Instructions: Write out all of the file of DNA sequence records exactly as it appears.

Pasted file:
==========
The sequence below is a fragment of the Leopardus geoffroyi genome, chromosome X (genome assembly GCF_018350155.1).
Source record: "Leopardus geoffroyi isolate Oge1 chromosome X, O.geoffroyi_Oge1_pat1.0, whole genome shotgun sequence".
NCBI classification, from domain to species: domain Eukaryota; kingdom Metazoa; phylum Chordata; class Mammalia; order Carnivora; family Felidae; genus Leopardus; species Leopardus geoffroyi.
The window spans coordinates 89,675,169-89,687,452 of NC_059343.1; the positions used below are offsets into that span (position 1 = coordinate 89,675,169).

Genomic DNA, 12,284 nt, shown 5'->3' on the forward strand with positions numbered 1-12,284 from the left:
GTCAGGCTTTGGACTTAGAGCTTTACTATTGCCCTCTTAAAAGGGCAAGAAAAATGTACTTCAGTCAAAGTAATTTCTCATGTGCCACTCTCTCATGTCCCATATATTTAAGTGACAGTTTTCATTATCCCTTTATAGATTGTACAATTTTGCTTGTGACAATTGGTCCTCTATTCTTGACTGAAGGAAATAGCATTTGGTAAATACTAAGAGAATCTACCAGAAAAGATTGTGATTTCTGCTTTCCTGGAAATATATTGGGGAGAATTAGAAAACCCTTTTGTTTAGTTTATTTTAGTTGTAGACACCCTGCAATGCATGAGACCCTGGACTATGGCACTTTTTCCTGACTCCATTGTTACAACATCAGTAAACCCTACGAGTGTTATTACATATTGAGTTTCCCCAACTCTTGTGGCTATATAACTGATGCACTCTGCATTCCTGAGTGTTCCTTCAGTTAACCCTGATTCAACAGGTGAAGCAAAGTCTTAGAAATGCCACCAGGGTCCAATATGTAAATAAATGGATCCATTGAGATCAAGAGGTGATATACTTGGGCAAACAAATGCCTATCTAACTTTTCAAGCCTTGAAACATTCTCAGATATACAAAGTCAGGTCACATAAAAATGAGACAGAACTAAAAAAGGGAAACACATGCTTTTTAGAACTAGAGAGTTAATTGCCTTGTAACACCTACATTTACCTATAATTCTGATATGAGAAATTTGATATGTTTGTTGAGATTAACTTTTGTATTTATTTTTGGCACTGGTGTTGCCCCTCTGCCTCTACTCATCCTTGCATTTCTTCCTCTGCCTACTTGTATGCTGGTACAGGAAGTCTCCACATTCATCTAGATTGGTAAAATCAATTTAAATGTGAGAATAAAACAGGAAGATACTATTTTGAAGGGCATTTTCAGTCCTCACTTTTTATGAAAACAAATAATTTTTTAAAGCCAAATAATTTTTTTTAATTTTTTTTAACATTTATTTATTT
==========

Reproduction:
The sequence below is a fragment of the Leopardus geoffroyi genome, chromosome X (genome assembly GCF_018350155.1).
Source record: "Leopardus geoffroyi isolate Oge1 chromosome X, O.geoffroyi_Oge1_pat1.0, whole genome shotgun sequence".
NCBI classification, from domain to species: domain Eukaryota; kingdom Metazoa; phylum Chordata; class Mammalia; order Carnivora; family Felidae; genus Leopardus; species Leopardus geoffroyi.
The window spans coordinates 89,675,169-89,687,452 of NC_059343.1; the positions used below are offsets into that span (position 1 = coordinate 89,675,169).

Genomic DNA, 12,284 nt, shown 5'->3' on the forward strand with positions numbered 1-12,284 from the left:
GTCAGGCTTTGGACTTAGAGCTTTACTATTGCCCTCTTAAAAGGGCAAGAAAAATGTACTTCAGTCAAAGTAATTTCTCATGTGCCACTCTCTCATGTCCCATATATTTAAGTGACAGTTTTCATTATCCCTTTATAGATTGTACAATTTTGCTTGTGACAATTGGTCCTCTATTCTTGACTGAAGGAAATAGCATTTGGTAAATACTAAGAGAATCTACCAGAAAAGATTGTGATTTCTGCTTTCCTGGAAATATATTGGGGAGAATTAGAAAACCCTTTTGTTTAGTTTATTTTAGTTGTAGACACCCTGCAATGCATGAGACCCTGGACTATGGCACTTTTTCCTGACTCCATTGTTACAACATCAGTAAACCCTACGAGTGTTATTACATATTGAGTTTCCCCAACTCTTGTGGCTATATAACTGATGCACTCTGCATTCCTGAGTGTTCCTTCAGTTAACCCTGATTCAACAGGTGAAGCAAAGTCTTAGAAATGCCACCAGGGTCCAATATGTAAATAAATGGATCCATTGAGATCAAGAGGTGATATACTTGGGCAAACAAATGCCTATCTAACTTTTCAAGCCTTGAAACATTCTCAGATATACAAAGTCAGGTCACATAAAAATGAGACAGAACTAAAAAAGGGAAACACATGCTTTTTAGAACTAGAGAGTTAATTGCCTTGTAACACCTACATTTACCTATAATTCTGATATGAGAAATTTGATATGTTTGTTGAGATTAACTTTTGTATTTATTTTTGGCACTGGTGTTGCCCCTCTGCCTCTACTCATCCTTGCATTTCTTCCTCTGCCTACTTGTATGCTGGTACAGGAAGTCTCCACATTCATCTAGATTGGTAAAATCAATTTAAATGTGAGAATAAAACAGGAAGATACTATTTTGAAGGGCATTTTCAGTCCTCACTTTTTATGAAAACAAATAATTTTTTAAAGCCAAATAATTTTTTTTAATTTTTTTTAACATTTATTTATTT